Saturday, September 12, 2009

Mulshine Could Care Less About Property Taxes

In my interview with Chris Christie last weekend I asked the gubernatorial candidate about property taxes and the fact that he has taken some criticism from Alan Steinberg, a strong Christie supporter, and others about the fact that he has not proposed a plan to reduce property taxes despite the fact that the polls, particularly Patrick Murray's Monmouth University/Gannett poll, indicate that property taxes are the issue that voters most want action on.

The Star Ledger's Paul Mulshine, who says he's a conservative, has been dogging Christie for a property tax plan since February. He's been arguing that there is little difference between Christie and Corzine and that Christie has no intention of dealing with property taxes if elected. Mulshine twisted the interview in two posts on his blog in a failed effort to make his case.

While preparing to write a post spelling out to Mulshine where his analysis is faulty, I realized he doesn't care. He just wants to weaken Christie's support amongst conservatives so that Corzine can get re-elected. The following exchange between Mulshine and one of his readers is why I say that:

newarkworker on 09/12/09 at 1:58PM
Hey PM What the heck are you talking about If I remember correctly every Governor since Byrne has promised to lower RE taxes. How did that work out? Whether you like it or not, Lonegan is NOT the candidate.Christie is and I'll take my chances with him. And besides there are other issues other than RE taxes.

PM: Exactly. Every other candidate at least promised. Chris is telling us in advance he won't do a damn thing.

As for Lonegan, he really would have kicked some butt. That's why he lost. A lot of that butt would have been in the GOP.

Mulshine would rather have a campaign slogan, ala 30 in 3 or 40 in 4 that will make no difference than what Christie is offering.

The problem for many in the media is that Christie is not running a sound bite campaign in a sound bite era. Christie does have a plan, but it takes more than a few minutes to digest it. If you read and think about the issues and the 88 ways to fix NJ that Chirstie lays out at his website, you'll see that Chris does indeed have a plan.

The problem for Mulshine is that Christie is not Steve Lonegan.

Mulshine and some other "conservative" writers are attempting to weaken Christie's support in his base in the hopes that Jon Corzine gets re-elected. They are under the delusion that if Corzine wins "real conservatives" will be able to take over the NJGOP and that the electorate will give them the keys to Trenton.


real conservative said...

Paul Mulshine is not a real conservative,
He is either a sham who wants to sell papers or a nut case

FreeholdDave said...

My view is that Chris Christie needs to make this race about educational funding. He just hasn't been aggressive enough in this regard.

My viewpoint is that it is impossible to defend the current educational funding formula that has poured money into inner cities for 20 years and done nothing to improve education. What is the justification for spending 15K per child in pre-K?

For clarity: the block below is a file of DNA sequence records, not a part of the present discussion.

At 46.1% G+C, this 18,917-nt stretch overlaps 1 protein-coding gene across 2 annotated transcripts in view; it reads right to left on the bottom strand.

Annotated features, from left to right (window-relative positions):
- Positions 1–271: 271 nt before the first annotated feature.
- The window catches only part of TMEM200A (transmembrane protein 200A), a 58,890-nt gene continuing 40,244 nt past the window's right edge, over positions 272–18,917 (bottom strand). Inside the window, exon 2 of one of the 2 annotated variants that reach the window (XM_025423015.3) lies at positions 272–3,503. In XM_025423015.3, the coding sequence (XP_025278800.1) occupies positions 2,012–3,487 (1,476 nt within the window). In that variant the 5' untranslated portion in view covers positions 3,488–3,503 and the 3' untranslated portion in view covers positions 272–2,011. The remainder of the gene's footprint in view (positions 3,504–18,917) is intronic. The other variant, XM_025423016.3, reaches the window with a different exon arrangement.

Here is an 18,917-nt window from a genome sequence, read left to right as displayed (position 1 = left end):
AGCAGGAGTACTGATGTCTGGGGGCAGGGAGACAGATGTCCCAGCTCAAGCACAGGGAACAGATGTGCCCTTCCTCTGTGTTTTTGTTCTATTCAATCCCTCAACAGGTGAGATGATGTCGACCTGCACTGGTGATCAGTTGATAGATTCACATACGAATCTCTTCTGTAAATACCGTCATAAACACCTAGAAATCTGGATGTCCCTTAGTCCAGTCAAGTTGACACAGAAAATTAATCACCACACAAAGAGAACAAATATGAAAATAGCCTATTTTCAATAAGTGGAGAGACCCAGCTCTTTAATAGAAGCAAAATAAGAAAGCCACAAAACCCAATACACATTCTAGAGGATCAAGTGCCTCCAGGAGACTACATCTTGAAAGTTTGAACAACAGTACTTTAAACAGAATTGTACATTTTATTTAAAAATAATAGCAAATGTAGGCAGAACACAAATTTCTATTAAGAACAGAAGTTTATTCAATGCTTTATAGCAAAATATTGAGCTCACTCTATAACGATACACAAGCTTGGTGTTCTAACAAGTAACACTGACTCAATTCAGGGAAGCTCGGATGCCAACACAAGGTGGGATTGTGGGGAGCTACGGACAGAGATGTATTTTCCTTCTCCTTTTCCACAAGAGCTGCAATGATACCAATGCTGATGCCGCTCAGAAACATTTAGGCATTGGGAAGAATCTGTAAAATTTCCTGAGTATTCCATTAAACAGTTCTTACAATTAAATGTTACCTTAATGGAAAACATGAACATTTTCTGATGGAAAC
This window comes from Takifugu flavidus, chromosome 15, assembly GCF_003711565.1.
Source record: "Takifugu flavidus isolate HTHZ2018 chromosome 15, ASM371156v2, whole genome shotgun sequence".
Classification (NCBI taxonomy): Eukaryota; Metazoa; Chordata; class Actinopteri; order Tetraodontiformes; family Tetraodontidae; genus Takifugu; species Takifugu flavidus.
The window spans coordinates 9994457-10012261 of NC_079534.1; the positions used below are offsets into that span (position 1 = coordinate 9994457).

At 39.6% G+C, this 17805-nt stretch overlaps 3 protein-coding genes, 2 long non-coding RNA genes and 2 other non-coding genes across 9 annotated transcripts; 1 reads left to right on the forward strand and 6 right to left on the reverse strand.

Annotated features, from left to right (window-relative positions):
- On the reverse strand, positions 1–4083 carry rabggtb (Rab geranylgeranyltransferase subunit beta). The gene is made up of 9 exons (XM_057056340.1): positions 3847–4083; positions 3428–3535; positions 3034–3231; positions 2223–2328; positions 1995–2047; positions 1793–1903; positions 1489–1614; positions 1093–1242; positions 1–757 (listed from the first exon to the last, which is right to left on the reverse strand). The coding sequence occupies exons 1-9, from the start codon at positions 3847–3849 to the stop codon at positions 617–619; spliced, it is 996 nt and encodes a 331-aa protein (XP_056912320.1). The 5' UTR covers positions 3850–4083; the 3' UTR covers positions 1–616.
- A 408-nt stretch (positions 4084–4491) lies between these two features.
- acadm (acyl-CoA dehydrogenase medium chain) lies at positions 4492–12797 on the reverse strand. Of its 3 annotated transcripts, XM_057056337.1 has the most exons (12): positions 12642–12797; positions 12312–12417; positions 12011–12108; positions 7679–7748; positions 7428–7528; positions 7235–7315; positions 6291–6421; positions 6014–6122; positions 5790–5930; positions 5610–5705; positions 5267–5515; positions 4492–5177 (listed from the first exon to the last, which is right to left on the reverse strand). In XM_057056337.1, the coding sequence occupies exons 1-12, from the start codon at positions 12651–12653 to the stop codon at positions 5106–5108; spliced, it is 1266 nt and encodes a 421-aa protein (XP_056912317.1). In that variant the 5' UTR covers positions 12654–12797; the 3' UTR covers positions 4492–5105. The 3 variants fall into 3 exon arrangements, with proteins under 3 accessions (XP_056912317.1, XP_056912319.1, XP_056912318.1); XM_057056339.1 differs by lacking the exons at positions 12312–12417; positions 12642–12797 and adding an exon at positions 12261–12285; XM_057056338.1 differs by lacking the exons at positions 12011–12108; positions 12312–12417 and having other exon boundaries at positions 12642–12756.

Jon Corzine has championed that waste. Remember the 100K+ Union City school bus drivers. Union City residents wouldn't put up with that if they were paying for it. But since the rest of NJ pays, the Union City residents don't care. And who supported giving Union City schools more money after the bus drivers contract was uncovered? Jon Corzine.

MikeGSP said...

Boy, Art, you've really been drinking a lot of that Christie Kool-Aid.

Art Gallagher said...

Right Mike, and you'd have another 4 years of Corzine.

Anonymous said...


I must respectfully, disgaree with you, utterly and completely.

I have no way of disproving your assertion that Mulshine or even a majority of mainstream conservative secretly want Christie to lose..but it sounds a little black helicopterish.

More importantly is Christie's lack of message on property taxes or on fiscal matters in general. Simply put, if you have an 88 point plan, you have NO plan. The fact that Christie does not have a simple, easily understood message on this issue is not the media's problem, it Christie's problem.

Its clear by watching your interview with Christie that they have made a command decision to sit on their lead and specifically NOT to talk about property taxes. They're banking on the fact that people like me, who would really like to hear more from Christie about what he intends to do on a whole range of economic issues, will still vote for him. So far they're been right, but we'll see what happens over the next 7 weeks.

Caramore said...

Art, please do your fans a favor. Tell your readers what you are paying in property taxes in 2009. Then come back here in four years (September of 2013) and tell us how much your property taxes were reduced during Christie's first four years in office. Can you do that for us?

My prediction: Your taxes will increase considerably under a Christie Administration. Moreover, you'll blame those tax increases on someone other than Chris Christie and that Democrat-lite party that he leads, the New Jersey Republican party.

Art Gallagher said...


At least we agree on one thing...Christie will be governor.

I pay approximately $25,000 in property taxes. If they increase considerably, I won't be paying them...someone else will and I'll be writing KeyWestMusings or StJohnMusings.